There is substantial evidence that due to perceived childcare obligations, mothers are disadvantaged in labor markets. To what extent can childcare support ameliorate such a disadvantage? To answer this question, we ran a CV experiment in a large Indian city and examined whether indicating access to childcare support in a CV may offset the motherhood penalty associated with labor market entry. We randomly varied motherhood, as well as access to childcare in CVs sent to online applications for service sector jobs in Delhi. Indicating motherhood on a CV led to a 57% or 20 percentage point reduction in callback rates for interviews as compared to non-mothers. A simple indication of access to childcare support offsets the motherhood penalty by 20% or 4 percentage points. We interpret the findings in the Indian context and with respect to potential sources of discrimination.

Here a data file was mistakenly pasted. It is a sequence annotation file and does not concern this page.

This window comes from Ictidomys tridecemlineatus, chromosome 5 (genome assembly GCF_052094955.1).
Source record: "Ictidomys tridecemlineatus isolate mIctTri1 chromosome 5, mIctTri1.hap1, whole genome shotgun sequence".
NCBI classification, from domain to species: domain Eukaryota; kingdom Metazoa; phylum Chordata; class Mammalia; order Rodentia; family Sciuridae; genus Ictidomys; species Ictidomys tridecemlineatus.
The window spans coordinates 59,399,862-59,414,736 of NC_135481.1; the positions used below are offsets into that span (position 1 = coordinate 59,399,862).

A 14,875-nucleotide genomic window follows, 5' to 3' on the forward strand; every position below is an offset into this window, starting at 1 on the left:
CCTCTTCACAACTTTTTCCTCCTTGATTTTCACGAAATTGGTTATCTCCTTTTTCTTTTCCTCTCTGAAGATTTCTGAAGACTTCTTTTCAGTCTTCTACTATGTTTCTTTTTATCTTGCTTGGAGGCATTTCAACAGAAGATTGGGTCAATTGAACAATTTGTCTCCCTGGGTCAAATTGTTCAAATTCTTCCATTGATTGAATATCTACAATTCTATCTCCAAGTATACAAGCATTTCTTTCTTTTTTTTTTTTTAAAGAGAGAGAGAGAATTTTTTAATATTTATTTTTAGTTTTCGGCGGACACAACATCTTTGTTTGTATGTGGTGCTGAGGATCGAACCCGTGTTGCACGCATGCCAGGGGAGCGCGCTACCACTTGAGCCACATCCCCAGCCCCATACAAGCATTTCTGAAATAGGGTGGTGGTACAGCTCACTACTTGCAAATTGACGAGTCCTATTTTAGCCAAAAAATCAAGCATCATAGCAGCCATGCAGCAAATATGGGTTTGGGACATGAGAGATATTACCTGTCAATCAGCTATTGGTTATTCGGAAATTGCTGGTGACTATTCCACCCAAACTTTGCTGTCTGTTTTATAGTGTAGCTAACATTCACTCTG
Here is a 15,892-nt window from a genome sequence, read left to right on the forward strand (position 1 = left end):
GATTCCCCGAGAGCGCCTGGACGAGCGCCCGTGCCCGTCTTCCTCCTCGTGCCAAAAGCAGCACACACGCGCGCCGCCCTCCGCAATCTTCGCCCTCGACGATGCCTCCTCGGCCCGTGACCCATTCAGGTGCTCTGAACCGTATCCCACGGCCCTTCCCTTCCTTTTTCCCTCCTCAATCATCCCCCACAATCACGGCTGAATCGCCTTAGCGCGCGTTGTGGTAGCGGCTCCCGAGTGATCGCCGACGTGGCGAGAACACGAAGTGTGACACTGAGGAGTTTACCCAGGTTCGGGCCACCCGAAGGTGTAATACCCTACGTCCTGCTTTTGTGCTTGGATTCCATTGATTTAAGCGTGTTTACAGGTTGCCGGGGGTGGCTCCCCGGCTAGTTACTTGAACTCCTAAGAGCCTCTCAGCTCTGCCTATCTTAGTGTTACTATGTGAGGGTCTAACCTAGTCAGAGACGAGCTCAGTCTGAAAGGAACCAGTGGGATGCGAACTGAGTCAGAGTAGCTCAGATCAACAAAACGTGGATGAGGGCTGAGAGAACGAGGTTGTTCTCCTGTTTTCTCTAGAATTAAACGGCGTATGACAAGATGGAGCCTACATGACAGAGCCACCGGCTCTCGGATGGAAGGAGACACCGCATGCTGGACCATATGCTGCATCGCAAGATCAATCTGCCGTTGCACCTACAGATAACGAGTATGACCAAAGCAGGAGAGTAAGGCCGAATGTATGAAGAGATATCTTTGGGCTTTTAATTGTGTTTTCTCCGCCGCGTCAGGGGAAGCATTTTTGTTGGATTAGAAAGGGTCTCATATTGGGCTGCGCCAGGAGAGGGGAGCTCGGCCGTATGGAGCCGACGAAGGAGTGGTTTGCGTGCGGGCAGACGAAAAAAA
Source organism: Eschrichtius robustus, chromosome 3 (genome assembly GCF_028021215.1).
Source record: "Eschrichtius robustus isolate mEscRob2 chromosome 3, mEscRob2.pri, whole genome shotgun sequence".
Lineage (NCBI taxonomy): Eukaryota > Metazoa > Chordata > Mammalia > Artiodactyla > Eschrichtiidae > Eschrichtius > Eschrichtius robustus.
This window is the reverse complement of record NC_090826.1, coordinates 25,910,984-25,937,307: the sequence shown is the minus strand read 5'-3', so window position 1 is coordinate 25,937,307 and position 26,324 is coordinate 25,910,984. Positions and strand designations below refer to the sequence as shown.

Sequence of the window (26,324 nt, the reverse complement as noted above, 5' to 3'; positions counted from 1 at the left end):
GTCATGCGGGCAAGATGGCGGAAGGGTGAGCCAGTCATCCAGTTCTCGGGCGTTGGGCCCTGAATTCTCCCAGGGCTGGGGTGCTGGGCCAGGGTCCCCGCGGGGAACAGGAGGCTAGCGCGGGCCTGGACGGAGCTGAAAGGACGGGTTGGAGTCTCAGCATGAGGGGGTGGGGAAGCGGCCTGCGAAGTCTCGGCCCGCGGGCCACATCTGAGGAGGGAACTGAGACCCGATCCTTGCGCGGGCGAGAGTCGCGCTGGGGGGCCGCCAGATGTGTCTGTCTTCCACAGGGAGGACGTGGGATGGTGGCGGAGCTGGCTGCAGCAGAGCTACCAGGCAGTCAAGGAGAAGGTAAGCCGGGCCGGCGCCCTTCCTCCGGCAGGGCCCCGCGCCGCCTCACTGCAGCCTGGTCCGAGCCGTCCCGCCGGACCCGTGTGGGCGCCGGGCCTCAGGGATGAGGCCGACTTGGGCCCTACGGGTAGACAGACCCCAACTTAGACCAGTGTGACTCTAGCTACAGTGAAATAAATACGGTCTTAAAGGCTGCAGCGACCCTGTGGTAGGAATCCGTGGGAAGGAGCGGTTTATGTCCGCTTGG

Bibliographical noteJEL Codes: J13, J16, J71, C93
This study has received approval from the Ethics Committee of the International Institute of Social Studies (ISS). We thank the Research Innovation Fund of the ISS for financial support. We thank two anonymous referees for their constructive feedback.
© 2021, The Author(s).